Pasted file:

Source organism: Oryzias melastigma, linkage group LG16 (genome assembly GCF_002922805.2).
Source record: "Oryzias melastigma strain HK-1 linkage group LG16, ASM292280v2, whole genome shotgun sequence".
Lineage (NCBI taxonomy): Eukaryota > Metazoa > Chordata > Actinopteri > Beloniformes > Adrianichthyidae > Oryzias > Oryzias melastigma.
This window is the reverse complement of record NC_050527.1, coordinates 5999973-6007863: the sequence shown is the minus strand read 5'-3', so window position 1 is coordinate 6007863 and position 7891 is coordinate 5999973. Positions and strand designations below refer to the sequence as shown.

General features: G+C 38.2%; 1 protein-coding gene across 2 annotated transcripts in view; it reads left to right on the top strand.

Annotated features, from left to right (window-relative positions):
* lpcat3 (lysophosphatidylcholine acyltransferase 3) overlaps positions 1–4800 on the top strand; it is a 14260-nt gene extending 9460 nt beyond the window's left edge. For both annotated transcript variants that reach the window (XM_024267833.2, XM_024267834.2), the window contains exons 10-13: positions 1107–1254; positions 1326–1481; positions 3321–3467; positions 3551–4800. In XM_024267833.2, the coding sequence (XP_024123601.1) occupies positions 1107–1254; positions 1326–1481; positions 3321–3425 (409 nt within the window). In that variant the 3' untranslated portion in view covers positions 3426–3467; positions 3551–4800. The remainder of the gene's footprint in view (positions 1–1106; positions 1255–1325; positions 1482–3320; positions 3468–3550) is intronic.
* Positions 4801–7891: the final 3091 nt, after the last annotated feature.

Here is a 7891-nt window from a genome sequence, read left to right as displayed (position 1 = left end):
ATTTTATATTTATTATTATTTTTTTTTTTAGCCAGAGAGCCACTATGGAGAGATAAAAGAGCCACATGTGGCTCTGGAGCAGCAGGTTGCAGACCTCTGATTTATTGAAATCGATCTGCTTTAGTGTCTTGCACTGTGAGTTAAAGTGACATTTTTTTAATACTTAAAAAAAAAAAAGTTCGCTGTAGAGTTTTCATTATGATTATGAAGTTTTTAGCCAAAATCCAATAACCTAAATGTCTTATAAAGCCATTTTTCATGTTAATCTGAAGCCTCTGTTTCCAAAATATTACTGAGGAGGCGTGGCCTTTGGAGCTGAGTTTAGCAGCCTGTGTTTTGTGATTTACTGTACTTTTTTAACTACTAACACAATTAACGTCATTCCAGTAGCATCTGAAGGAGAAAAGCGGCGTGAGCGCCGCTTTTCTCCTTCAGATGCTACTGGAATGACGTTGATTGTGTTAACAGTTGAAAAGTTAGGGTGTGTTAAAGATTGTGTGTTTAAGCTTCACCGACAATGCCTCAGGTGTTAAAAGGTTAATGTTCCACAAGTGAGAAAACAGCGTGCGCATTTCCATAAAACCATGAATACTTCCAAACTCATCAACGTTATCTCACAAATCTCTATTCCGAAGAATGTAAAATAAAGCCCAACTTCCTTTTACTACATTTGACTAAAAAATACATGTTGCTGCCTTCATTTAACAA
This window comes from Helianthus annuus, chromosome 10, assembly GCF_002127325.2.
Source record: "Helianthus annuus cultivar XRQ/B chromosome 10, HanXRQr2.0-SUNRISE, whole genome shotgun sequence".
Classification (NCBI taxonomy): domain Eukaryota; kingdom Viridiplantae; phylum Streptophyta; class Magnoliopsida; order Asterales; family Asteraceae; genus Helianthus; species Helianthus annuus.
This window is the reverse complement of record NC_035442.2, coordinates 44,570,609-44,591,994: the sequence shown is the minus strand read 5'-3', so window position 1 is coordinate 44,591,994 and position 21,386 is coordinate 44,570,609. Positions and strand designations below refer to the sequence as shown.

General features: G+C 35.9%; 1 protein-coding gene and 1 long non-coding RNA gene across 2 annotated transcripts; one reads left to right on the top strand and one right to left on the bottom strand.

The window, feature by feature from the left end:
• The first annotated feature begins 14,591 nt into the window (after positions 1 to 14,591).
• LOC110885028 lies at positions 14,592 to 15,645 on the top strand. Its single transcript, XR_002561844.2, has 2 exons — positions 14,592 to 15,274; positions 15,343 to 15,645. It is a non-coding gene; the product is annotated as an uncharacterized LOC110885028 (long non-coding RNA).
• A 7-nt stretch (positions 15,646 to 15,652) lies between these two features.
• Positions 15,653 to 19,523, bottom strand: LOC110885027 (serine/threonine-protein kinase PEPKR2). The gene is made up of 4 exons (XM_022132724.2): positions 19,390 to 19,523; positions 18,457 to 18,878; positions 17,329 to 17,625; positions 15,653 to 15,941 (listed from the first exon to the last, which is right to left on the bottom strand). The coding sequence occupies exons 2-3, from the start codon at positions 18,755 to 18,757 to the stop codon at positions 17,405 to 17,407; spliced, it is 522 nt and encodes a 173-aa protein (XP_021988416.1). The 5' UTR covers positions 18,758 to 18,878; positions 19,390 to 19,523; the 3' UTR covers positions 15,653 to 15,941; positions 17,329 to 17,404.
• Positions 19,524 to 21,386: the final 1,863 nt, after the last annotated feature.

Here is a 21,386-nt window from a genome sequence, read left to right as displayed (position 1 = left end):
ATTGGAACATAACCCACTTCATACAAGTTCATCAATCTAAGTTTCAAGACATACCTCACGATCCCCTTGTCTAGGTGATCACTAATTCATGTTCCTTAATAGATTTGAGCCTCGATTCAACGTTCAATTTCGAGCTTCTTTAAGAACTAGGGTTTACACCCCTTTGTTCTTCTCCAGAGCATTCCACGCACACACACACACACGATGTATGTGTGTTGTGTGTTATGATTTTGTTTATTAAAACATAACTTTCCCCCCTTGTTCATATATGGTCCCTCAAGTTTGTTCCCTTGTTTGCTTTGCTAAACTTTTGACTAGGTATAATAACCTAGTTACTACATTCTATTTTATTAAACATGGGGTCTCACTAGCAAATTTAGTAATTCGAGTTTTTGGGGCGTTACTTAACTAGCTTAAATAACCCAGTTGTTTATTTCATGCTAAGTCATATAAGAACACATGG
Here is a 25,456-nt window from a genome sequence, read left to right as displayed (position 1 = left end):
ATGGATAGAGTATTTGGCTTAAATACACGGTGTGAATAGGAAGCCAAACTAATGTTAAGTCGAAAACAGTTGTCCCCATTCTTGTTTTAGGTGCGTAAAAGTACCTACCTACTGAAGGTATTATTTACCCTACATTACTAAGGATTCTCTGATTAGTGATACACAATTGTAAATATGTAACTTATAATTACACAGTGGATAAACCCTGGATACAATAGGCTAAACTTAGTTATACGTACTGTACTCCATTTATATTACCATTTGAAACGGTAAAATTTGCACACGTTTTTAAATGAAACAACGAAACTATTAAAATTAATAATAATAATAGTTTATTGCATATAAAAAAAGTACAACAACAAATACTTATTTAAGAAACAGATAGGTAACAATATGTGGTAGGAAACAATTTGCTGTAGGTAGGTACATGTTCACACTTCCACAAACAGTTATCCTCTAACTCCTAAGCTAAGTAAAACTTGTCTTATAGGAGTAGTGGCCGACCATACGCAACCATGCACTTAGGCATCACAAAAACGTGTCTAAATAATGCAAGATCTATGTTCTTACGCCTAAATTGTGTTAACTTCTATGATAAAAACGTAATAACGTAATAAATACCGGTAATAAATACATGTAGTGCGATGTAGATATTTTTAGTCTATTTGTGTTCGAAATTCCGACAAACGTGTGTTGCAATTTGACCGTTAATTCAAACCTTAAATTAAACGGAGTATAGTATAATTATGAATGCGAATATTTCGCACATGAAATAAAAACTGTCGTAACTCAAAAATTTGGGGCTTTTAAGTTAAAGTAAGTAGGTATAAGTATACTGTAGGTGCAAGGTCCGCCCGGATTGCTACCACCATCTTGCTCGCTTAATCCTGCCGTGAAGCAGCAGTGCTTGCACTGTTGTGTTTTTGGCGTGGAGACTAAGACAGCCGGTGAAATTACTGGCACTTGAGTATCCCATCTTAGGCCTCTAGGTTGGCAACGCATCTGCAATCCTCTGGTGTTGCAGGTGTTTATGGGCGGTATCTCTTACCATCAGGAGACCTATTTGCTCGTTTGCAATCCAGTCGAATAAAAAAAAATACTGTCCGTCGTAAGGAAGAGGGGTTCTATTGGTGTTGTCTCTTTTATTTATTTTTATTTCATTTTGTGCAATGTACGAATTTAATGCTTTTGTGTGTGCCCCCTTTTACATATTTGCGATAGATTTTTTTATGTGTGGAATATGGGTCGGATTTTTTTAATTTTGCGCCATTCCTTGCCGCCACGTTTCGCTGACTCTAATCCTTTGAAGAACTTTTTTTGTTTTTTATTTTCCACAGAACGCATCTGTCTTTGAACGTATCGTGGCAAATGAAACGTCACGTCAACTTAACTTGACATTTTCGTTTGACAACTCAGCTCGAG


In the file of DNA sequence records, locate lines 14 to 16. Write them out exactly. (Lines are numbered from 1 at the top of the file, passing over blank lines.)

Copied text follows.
This window is the reverse complement of record NC_035442.2, coordinates 44,570,609-44,591,994: the sequence shown is the minus strand read 5'-3', so window position 1 is coordinate 44,591,994 and position 21,386 is coordinate 44,570,609. Positions and strand designations below refer to the sequence as shown.

General features: G+C 35.9%; 1 protein-coding gene and 1 long non-coding RNA gene across 2 annotated transcripts; one reads left to right on the top strand and one right to left on the bottom strand.

The window, feature by feature from the left end: